substituting quantity for quality in intimacy

Quantity is a poor substitute for quality.  Numerous superficial and shallow encounters with different sexual partners do not satisfy a person’s deeper needs.

What can be said of today’s “hook-up culture” where individuals fall into bed with each other not even knowing the other person?

It is not necessarily sex per se that those promiscuous individuals are seeking.  It is likely the thrill, the rush of sexual novelty that motivates their behavior.

Taking a step back, one may rightly wonder what are people truly hungering for?


Continue reading

Nietzsche, Chesterton, and Christians

Today, we offer some constructive criticism to those self identifying as Christians.

G K Chesterton (died 1936) lamented that “Christianity had been found difficult and was left untried.”

Friedrich Nietzsche (1844 – 1900), 130 years ago, claimed that Christians lived their lives no differently than pagans.

There is a lesson here.



Continue reading

sexual compatibility, marriage and divorce

A terribly disturbing yet thought provoking comment on a Christian marriage blog is the impetus for this post.  Before providing the full quote of the comment (below), let us pose the relevant questions.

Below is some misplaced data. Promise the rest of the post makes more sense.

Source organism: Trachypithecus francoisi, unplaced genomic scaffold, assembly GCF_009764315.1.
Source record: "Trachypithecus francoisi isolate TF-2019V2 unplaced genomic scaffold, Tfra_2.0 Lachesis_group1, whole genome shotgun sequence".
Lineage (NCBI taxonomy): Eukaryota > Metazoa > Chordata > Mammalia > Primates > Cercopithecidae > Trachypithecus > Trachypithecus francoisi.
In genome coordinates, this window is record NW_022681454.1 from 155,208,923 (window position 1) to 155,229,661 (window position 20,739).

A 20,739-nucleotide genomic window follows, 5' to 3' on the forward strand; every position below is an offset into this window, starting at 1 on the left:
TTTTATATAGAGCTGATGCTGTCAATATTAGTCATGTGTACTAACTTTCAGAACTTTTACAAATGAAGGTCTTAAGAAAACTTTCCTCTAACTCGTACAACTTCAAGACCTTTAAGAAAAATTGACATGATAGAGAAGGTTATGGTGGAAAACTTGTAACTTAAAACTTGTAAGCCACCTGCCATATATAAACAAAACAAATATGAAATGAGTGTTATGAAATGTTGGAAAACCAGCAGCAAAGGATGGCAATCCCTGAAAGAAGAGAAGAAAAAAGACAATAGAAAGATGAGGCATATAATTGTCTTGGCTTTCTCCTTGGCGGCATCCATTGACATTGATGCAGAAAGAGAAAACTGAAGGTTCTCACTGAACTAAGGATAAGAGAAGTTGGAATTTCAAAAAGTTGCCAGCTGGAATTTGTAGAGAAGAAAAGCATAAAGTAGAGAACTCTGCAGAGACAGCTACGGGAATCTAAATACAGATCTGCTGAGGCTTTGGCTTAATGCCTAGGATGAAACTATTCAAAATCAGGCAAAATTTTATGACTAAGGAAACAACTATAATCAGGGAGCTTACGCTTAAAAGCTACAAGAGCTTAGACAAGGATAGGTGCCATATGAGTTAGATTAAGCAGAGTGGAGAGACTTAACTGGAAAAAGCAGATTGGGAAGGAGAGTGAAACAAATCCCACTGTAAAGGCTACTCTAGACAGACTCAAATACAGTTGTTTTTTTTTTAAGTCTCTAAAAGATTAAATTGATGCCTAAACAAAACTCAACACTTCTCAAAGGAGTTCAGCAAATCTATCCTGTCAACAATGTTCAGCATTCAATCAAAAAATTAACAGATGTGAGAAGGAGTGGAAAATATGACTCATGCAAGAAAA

Is a sexual incompatibility of the spouses reasonable grounds for seeking a divorce?  Can married couples achieve a more harmonious and mutually fulfilling and satisfying sexual life over time through effort and sacrifice?  How important is good sex to the strength and success of the marriage?  Why are the Christian churches largely silent on this challenge present in many marriages today?  What about the harm, the very great harm, done to children who suffer through a dissolution of their parents’ marriage?  A final question could be: Why do women play the role of refuser or gatekeeper when it comes to being sexually available for their husband?

Our feature image was captured last May (2016) while on holiday in Arches National Park, Utah.



Continue reading

the tabu against questioning the Holocaust

Why can there be subjects of historical inquiry that are off limits?